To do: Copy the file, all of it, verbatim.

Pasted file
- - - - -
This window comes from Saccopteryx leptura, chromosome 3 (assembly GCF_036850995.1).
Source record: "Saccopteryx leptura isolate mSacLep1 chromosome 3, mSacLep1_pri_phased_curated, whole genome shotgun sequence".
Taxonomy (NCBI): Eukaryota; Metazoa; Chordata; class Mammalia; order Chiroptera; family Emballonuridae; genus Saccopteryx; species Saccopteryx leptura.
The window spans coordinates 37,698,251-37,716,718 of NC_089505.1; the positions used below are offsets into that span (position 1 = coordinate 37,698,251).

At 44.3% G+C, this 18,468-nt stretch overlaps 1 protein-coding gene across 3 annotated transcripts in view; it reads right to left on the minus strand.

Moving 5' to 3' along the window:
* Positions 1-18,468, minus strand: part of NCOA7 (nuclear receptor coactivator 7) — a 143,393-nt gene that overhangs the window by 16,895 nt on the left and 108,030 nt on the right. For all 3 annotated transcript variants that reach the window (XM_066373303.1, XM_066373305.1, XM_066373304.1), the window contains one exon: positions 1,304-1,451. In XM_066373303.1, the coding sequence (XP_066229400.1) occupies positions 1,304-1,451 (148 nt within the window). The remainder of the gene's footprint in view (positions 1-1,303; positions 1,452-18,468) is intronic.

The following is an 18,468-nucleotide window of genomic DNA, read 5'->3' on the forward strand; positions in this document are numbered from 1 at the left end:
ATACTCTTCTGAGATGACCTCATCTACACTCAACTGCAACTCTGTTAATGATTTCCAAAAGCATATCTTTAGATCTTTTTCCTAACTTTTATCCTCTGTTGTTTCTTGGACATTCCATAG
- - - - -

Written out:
This window comes from Saccopteryx leptura, chromosome 3 (assembly GCF_036850995.1).
Source record: "Saccopteryx leptura isolate mSacLep1 chromosome 3, mSacLep1_pri_phased_curated, whole genome shotgun sequence".
Taxonomy (NCBI): Eukaryota; Metazoa; Chordata; class Mammalia; order Chiroptera; family Emballonuridae; genus Saccopteryx; species Saccopteryx leptura.
The window spans coordinates 37,698,251-37,716,718 of NC_089505.1; the positions used below are offsets into that span (position 1 = coordinate 37,698,251).

At 44.3% G+C, this 18,468-nt stretch overlaps 1 protein-coding gene across 3 annotated transcripts in view; it reads right to left on the minus strand.

Moving 5' to 3' along the window:
* Positions 1-18,468, minus strand: part of NCOA7 (nuclear receptor coactivator 7) — a 143,393-nt gene that overhangs the window by 16,895 nt on the left and 108,030 nt on the right. For all 3 annotated transcript variants that reach the window (XM_066373303.1, XM_066373305.1, XM_066373304.1), the window contains one exon: positions 1,304-1,451. In XM_066373303.1, the coding sequence (XP_066229400.1) occupies positions 1,304-1,451 (148 nt within the window). The remainder of the gene's footprint in view (positions 1-1,303; positions 1,452-18,468) is intronic.

The following is an 18,468-nucleotide window of genomic DNA, read 5'->3' on the forward strand; positions in this document are numbered from 1 at the left end:
ATACTCTTCTGAGATGACCTCATCTACACTCAACTGCAACTCTGTTAATGATTTCCAAAAGCATATCTTTAGATCTTTTTCCTAACTTTTATCCTCTGTTGTTTCTTGGACATTCCATAG